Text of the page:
Brexit: What does the Letwin Amendment mean for Boris Johnson's deal?

19 October 2019, 08:33

The Prime Minister will face a vote in the Commons later
The Prime Minister will face a vote in the Commons later. Picture: PA
EJ Ward

By EJ Ward

As the Prime Minister tries to get MPs to unite and approve his Brexit deal on Saturday, ex-Tory Sir Oliver Letwin is hoping to scupper Boris Johnson's plans.

The former Conservative MP for West Dorset has put forward an amendment which would mean the Prime Minister's deal could not be approved by Parliament until relevant withdrawal legislation becomes law.

The Letwin amendment would withhold approval of Mr Johnson's deal, until the legislation to enact it was 'safely passed' - this means the Benn Act would be automatically activated, meaning the Prime Minister would be forced to request a further extension to the Brexit deadline.

Sir Oliver has said he wants to make sure Britain does not leave without a deal by mistake.

"My aim is to ensure that Boris' deal succeeds, but that we have an insurance policy which prevents the UK from crashing out on 31 October by mistake if something goes wrong during the passage of the implementing legislation," he said.

LBC's political editor Theo Usherwood said that the amendment could "allow MPs to amend the Withdrawal Agreement later and tell Boris Johnson that they want Brexit to look softer."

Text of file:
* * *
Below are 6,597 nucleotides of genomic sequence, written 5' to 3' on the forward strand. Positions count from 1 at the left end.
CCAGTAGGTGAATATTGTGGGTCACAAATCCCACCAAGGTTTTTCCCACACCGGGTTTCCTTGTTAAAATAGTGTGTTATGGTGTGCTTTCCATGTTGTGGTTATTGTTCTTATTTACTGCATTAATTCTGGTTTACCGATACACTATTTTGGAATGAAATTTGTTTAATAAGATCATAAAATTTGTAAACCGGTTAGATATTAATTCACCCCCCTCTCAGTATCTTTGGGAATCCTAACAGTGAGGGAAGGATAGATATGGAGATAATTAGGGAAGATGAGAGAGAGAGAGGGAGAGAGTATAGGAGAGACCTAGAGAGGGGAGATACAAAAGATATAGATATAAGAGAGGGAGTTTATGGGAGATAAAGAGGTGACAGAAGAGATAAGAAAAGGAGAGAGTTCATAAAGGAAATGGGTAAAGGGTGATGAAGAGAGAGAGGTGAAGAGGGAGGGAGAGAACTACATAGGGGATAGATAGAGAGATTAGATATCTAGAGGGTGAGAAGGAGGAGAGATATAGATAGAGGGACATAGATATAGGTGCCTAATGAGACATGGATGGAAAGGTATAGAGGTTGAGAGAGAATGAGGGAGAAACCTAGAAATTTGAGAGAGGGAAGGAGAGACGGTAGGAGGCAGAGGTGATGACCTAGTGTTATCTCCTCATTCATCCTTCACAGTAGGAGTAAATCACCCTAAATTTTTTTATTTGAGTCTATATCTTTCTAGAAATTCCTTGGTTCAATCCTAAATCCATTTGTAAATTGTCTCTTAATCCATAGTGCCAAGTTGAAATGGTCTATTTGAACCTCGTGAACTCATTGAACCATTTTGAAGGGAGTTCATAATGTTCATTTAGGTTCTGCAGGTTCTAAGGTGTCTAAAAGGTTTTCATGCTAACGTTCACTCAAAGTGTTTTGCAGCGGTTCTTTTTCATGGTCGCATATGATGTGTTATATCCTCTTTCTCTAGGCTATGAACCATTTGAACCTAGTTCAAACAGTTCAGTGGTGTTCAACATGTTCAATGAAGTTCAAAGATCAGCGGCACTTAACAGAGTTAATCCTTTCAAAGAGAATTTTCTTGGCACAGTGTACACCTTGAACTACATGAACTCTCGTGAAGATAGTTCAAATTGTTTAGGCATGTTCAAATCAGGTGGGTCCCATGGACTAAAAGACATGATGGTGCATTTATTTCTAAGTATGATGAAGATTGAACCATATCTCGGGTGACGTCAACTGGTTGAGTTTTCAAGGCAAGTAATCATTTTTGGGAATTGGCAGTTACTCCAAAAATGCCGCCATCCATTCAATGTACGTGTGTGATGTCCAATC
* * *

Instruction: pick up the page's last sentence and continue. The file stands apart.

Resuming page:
On Saturday the Commons Speaker informed the house he had selected the amendment, which looks likely to pass with Labour and other opposition parties set to back it, and all 21 former Tory party rebels backing it too.

Tory MP Damian Collins tweeted: "The Letwin amendment is another of those Brexit ideas which is too clever by half. If it passes it effectively renders today's Saturday sitting of parliament meaningless, at a time when the country and the EU needs to know whether parliament accepts the new withdrawal deal or not."

With the main vote expected to start at around 2:30pm on Saturday, the Letwin amendment will be voted on before.

DUP deputy leader Nigel Dodds said the party would look at whether or not to back the amendment.

He said: "It is a very interesting amendment.

"We are going to look at that very closely, and examine it.

"It does have the merit of pointing out that this would withhold approval of the Commons from the Government's plans.

"So, we haven't made any final decision on that, we will meet later and discuss as a parliamentary group... tactics."

If the amendment goes through, the government will be forced to ask the European Union for an extension to the Halloween Brexit deadline, in line with the Benn Act.